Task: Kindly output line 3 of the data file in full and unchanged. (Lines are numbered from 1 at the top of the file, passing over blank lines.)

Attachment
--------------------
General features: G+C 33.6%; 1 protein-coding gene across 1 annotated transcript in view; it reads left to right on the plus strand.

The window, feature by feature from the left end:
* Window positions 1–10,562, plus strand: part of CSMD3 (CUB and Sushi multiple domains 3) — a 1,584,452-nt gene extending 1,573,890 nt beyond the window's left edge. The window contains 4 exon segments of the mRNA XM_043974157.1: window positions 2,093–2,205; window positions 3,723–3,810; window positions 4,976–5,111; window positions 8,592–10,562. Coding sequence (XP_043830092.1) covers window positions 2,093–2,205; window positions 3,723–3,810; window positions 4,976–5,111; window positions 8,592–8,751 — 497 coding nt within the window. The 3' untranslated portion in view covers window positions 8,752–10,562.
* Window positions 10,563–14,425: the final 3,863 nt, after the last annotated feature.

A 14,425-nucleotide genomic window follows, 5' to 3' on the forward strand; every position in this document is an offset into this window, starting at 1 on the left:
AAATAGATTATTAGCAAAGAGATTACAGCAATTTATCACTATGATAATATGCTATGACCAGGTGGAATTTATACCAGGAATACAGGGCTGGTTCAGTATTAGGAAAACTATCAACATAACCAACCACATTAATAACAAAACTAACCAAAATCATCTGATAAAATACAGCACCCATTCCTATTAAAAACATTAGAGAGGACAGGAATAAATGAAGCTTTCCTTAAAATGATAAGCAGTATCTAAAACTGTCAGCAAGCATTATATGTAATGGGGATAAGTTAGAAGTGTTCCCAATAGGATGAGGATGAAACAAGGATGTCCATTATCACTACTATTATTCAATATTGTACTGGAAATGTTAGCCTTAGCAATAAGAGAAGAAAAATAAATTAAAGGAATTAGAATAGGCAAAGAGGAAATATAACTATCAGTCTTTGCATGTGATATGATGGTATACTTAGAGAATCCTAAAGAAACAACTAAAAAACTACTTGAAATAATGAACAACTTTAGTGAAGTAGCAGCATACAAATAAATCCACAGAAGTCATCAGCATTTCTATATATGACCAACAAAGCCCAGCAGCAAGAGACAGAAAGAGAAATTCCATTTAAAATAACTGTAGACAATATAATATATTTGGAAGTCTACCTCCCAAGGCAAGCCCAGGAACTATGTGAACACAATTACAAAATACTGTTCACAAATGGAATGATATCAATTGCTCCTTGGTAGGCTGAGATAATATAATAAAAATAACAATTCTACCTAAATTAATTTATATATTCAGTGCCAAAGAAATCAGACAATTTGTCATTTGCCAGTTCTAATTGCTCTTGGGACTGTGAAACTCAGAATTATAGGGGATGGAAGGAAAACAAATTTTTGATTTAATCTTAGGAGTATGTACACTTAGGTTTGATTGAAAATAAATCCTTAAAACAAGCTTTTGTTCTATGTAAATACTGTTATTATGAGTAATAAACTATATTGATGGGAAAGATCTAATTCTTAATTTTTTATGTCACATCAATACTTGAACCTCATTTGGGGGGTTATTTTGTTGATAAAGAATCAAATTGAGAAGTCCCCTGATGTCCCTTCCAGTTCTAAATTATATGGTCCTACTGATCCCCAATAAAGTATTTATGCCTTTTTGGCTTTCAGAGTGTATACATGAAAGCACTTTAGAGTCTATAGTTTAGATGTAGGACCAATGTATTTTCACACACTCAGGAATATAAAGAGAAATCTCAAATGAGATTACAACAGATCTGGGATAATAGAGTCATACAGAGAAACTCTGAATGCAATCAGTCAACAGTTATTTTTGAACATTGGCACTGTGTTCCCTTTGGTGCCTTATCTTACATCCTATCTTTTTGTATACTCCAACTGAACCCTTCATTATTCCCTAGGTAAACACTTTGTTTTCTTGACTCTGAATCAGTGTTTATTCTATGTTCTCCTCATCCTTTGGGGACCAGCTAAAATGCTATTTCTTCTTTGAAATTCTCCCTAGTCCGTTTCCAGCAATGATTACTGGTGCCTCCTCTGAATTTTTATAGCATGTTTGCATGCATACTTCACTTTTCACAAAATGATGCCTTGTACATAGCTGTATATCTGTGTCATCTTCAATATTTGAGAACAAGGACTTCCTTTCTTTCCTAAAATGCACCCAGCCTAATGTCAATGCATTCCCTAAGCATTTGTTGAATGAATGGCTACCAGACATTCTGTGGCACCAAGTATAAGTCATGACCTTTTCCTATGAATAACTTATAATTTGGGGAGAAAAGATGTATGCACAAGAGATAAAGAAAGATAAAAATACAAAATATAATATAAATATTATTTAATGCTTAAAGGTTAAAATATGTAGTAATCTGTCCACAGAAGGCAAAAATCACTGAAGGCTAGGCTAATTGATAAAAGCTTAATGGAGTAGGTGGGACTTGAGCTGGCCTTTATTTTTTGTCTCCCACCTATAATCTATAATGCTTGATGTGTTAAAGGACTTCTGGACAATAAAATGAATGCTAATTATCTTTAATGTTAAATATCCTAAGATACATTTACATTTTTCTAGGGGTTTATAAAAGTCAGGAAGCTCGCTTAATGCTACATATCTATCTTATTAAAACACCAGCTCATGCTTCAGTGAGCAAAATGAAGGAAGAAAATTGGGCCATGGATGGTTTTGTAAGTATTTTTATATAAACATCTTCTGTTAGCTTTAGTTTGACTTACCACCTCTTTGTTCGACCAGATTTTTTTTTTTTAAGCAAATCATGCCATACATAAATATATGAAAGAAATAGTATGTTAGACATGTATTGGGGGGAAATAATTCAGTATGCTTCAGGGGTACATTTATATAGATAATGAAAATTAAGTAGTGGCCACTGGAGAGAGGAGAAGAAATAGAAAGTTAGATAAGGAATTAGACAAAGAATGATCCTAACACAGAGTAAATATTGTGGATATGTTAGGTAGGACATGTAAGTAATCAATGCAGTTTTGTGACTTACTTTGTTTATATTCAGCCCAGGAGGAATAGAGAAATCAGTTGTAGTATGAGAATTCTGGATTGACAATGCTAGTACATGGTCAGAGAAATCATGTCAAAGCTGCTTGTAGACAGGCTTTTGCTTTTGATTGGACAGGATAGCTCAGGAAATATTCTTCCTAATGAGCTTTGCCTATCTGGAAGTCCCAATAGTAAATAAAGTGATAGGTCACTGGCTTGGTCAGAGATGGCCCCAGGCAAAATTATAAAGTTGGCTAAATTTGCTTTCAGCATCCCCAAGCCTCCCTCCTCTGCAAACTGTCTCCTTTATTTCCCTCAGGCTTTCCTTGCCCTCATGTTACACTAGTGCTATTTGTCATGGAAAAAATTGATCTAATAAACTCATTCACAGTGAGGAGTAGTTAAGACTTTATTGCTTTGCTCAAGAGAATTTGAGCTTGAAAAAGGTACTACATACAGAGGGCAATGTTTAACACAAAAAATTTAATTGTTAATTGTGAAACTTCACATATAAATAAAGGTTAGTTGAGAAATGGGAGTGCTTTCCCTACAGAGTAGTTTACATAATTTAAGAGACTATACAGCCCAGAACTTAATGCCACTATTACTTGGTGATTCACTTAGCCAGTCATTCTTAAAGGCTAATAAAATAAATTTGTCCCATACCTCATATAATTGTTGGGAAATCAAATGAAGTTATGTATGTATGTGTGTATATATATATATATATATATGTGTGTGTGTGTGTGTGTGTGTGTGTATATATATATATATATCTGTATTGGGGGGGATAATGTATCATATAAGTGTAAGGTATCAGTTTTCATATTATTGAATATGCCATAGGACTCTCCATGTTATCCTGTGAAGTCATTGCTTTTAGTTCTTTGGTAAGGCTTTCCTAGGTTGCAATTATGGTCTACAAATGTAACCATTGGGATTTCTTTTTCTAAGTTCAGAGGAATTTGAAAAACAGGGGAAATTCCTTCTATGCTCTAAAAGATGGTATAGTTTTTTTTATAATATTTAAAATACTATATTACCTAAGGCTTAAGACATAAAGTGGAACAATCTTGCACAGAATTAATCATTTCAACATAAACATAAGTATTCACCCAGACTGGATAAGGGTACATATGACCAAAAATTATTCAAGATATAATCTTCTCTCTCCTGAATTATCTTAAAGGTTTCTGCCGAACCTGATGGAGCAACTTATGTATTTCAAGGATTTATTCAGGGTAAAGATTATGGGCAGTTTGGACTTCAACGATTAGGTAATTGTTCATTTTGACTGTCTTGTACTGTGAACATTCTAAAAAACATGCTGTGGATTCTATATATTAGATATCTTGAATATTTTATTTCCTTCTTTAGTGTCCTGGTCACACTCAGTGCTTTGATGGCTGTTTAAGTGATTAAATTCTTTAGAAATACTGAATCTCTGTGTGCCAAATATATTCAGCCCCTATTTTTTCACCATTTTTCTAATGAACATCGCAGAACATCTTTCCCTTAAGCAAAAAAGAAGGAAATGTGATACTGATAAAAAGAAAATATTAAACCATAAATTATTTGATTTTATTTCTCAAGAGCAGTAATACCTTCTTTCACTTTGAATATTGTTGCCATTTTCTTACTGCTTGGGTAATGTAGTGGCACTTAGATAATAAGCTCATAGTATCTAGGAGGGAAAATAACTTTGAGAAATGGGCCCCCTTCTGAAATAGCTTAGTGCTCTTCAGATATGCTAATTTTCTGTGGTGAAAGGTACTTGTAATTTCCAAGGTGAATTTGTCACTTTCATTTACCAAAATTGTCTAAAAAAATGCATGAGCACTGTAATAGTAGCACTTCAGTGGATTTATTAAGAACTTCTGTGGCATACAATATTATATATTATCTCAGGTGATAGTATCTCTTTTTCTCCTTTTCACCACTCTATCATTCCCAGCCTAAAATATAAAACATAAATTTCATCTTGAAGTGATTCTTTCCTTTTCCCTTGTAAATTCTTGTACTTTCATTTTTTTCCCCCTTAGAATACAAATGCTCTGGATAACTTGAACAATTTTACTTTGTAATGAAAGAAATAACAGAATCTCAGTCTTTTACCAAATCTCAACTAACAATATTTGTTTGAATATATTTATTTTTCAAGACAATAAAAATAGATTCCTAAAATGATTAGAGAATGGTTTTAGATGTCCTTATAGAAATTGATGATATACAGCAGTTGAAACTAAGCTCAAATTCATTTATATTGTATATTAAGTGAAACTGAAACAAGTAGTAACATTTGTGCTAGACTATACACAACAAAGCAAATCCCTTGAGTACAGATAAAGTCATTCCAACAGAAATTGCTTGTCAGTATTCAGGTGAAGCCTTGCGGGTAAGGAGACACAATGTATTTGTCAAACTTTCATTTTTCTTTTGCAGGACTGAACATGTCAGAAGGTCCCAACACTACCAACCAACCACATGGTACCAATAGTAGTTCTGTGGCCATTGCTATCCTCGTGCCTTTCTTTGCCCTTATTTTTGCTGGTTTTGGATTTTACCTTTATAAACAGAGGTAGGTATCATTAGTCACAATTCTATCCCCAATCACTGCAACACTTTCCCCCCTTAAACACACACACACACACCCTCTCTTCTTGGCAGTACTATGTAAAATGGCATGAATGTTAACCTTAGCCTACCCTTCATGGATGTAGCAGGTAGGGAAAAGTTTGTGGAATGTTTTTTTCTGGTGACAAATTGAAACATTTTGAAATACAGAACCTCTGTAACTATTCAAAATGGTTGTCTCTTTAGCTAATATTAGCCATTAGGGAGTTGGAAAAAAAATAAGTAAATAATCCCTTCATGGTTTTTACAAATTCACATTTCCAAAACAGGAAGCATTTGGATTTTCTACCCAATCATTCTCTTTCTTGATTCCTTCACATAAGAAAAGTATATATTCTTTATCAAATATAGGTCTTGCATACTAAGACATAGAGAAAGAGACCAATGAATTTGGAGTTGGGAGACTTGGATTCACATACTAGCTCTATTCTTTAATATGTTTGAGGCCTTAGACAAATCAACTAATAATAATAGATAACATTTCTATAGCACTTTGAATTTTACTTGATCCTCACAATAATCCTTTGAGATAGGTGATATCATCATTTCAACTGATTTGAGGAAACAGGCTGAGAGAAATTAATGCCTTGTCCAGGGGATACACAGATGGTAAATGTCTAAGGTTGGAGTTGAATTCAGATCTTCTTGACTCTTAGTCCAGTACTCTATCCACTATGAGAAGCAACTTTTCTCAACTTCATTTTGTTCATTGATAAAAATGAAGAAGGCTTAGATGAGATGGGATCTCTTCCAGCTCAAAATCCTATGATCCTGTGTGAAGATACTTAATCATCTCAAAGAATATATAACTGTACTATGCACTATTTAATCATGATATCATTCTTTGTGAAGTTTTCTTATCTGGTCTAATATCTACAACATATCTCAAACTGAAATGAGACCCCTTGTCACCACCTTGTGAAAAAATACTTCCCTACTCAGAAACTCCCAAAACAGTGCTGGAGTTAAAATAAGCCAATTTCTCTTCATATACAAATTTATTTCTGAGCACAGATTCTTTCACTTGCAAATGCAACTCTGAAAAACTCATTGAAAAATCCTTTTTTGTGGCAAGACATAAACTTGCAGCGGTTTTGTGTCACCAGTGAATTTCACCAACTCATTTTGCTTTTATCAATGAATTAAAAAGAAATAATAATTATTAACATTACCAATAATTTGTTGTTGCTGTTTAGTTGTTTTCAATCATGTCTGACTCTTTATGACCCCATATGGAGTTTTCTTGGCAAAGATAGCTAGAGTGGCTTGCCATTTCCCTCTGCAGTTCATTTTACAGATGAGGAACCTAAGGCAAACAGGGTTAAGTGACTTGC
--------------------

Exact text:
* Window positions 1–10,562, plus strand: part of CSMD3 (CUB and Sushi multiple domains 3) — a 1,584,452-nt gene extending 1,573,890 nt beyond the window's left edge. The window contains 4 exon segments of the mRNA XM_043974157.1: window positions 2,093–2,205; window positions 3,723–3,810; window positions 4,976–5,111; window positions 8,592–10,562. Coding sequence (XP_043830092.1) covers window positions 2,093–2,205; window positions 3,723–3,810; window positions 4,976–5,111; window positions 8,592–8,751 — 497 coding nt within the window. The 3' untranslated portion in view covers window positions 8,752–10,562.